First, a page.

• A little known fact is that the spleen can become tense during early pregnancy. This is due to the increased levels of red blood cells and other blood cell elements. I offer my clients a special spleen decongestion treatment along with repositioning the nerve centre for the spleen. This is very effective for relieving symptoms of nausea

I hope you find these suggestions helpful. If however, symptoms persist and become unbearable, please do visit your GP.

Posted in Words of Wisdom | Comments Off on Top tips for managing morning sickness

Too Much Information?

Credit: Espen Klem (Flickr)

Photo Credit: Espen Klem (Flickr)

I’ve noticed an increase in the amount of information women are sharing about their pregnancies. It seems I’m not the only one.

According to a recent survey, expectant mothers may be divulging too much pregnancy information on social media. As reported by “2/5 people believe that pregnant women “overshare” details on websites like Facebook, according to a poll by Netmums and the Department of Health’s Start4Life campaign. 9/10 respondents said they had seen an image online of a friend’s scan and 22% said they had viewed a photo of a positive pregnancy test.”

Credit: leekelleher (Flickr)

Photo Credit: leekelleher (Flickr)

At first glance, this might seem to be a bit too much information. But, in a world where people share all kinds of things about their lives, particularly on social media, why should pregnant women hold back? After all, becoming a parent is one of the most life changing things that can happen to us. Why wouldn’t we want to tell the world?

I work with many pregnant women to help them achieve a gentle and happy birth experience. However, I also work with many women who are experiencing fertility problems. They often tell me how hard it is when everyone around them seems to be pregnant or new parents. They feel surrounded by bumps and babies. And logging onto Facebook or Twitter is no exception. Photo after photo, after amusing anecdote, there is literally no escape.

Considering too, the fact that according to a recent survey, “More than two thirds of the 2,000 Netmums members surveyed felt that mothers to be were more likely to try to show a “perfect” pregnancy than a realistic one” we are exposed to a rose tinted view of reality.

Spiritual Birthing

Image by By AlicePopkorn (Flickr)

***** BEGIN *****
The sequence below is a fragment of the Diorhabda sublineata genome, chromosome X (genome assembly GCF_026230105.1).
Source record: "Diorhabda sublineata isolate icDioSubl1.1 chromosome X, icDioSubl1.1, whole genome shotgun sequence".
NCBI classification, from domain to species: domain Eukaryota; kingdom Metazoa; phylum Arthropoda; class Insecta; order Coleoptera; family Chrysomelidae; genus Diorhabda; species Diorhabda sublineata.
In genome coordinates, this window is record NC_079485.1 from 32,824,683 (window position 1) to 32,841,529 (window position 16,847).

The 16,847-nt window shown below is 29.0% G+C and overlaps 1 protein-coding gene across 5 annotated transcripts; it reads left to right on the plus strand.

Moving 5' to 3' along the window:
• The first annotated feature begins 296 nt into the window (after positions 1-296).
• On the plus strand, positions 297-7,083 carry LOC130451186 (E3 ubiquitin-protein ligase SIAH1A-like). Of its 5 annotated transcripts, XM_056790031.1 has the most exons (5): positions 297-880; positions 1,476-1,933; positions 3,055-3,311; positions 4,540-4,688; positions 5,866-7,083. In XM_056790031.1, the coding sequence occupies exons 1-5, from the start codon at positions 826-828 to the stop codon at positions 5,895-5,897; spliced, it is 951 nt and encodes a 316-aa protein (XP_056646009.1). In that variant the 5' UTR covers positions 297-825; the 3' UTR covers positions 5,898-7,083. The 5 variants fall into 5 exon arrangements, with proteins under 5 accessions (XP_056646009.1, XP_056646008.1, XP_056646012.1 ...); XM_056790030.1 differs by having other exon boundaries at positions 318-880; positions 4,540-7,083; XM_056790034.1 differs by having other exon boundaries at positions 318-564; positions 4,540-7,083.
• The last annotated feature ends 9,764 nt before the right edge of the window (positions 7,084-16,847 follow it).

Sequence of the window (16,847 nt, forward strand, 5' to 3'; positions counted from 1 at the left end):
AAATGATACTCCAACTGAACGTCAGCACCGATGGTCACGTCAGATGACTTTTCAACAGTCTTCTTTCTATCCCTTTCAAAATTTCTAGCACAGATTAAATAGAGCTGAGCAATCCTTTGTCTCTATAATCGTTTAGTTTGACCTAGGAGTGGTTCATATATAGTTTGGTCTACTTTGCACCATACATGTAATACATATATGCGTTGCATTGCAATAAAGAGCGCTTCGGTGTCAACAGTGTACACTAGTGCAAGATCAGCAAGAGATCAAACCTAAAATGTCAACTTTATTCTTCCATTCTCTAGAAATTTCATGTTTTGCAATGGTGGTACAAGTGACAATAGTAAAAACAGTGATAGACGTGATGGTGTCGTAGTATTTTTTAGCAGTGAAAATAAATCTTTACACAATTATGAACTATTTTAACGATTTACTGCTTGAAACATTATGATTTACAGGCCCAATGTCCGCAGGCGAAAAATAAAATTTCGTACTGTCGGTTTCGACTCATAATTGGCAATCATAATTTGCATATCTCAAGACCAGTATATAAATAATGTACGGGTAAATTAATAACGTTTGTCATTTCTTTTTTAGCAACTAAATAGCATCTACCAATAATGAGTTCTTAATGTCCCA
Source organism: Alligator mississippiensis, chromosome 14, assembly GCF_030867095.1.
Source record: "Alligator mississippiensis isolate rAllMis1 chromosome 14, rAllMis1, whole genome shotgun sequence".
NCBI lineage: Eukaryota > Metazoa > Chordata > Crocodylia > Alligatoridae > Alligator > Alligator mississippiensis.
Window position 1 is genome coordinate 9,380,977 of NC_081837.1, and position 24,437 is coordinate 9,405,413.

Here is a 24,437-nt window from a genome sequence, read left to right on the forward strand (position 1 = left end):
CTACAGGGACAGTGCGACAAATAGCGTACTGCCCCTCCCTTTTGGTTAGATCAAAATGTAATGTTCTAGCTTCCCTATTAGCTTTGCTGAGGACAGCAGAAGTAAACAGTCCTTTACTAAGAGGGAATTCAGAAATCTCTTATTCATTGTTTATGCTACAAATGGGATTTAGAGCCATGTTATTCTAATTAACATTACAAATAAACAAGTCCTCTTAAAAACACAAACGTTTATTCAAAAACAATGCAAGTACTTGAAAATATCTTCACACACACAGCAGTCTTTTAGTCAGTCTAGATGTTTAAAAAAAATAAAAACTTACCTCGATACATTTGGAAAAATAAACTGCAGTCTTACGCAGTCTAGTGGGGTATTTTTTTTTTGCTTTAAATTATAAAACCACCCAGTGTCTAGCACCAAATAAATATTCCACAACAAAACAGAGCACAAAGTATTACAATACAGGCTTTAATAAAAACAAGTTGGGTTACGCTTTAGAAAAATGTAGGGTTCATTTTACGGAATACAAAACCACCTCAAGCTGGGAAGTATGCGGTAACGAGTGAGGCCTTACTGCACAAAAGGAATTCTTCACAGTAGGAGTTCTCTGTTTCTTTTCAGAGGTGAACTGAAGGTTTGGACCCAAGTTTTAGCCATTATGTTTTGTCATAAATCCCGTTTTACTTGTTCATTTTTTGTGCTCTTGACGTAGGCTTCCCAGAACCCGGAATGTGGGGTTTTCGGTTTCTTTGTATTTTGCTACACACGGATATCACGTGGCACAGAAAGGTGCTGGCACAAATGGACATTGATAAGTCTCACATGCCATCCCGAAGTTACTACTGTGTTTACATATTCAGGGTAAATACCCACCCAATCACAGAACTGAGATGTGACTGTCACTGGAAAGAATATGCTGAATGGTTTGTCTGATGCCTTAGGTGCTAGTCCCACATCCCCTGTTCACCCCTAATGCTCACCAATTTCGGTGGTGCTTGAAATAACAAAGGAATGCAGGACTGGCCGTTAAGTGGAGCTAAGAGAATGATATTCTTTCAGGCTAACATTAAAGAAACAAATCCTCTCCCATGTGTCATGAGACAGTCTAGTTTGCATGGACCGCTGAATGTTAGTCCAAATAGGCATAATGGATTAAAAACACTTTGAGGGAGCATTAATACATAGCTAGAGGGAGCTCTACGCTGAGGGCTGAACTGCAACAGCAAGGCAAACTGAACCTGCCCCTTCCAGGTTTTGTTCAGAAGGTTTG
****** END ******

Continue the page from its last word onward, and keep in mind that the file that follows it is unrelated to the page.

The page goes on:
Photo credit: AlicePopkorn (Flickr)

I was recently asked how to achieve a spiritual birth. Actually, I consider all births to be spiritual.

In my work as a birthing specialist, I like to create a sacred atmosphere throughout the entire labour and birth process. That means no unnecessary distractions, keeping the number of friends and family present to a minimum, and reducing general noise and hustle and bustle.

I believe that by world by creating a respectful and sacred place for the new born baby to enter the world, we are acknowledging the baby’s presence as a brand new human being.

Every birth, everywhere, ought to be recognised by doctors and midwives as the birth of a totally aware human being, with the heightened sense of awareness in the first few hours after birth equal to that of a much older child.  I would urge all people present at the birth to respect this.

For births to occur in a spiritual manner, the mother and the father need to be prepared physically, mentally and emotionally for a gentle birth experience. The mother needs to have a very healthy uterus and soft and clear birthing passages.  The vagina and pelvic muscles need to be stretchable and elastic (my Gentle Birth Method preparation prepares the mother to be able to enjoy this sort of natural birth as long as the principles and guidelines set out in the book are followed conscientiously). I am also against separating mother from the baby immediately after birth unless there is a serious medical condition that needs paediatric or surgical intervention.

I believe spiritual birthing is the result of conscious birth preparation. When the birthing process is proceeding normally the mother can relax and connect better with a force that is greater than ours. After all, giving birth is the most powerful thing a human being can experience.

The ability to enter a mental birthing zone that is meditative and spiritual is an art form that has to be cultured. It might sound complicated, but this is a process that can be learned by anyone.  In the classes which we run on a weekly basis for pregnant mothers and fathers we access this zone every week so that it becomes a familiar place for mothers and fathers to take their minds to when they are in the actual process of labour and birth.

Pregnant at Christmas – my top tips

  1. Photo credit: Melanie McDermott (pierrotsomepeople on flickr)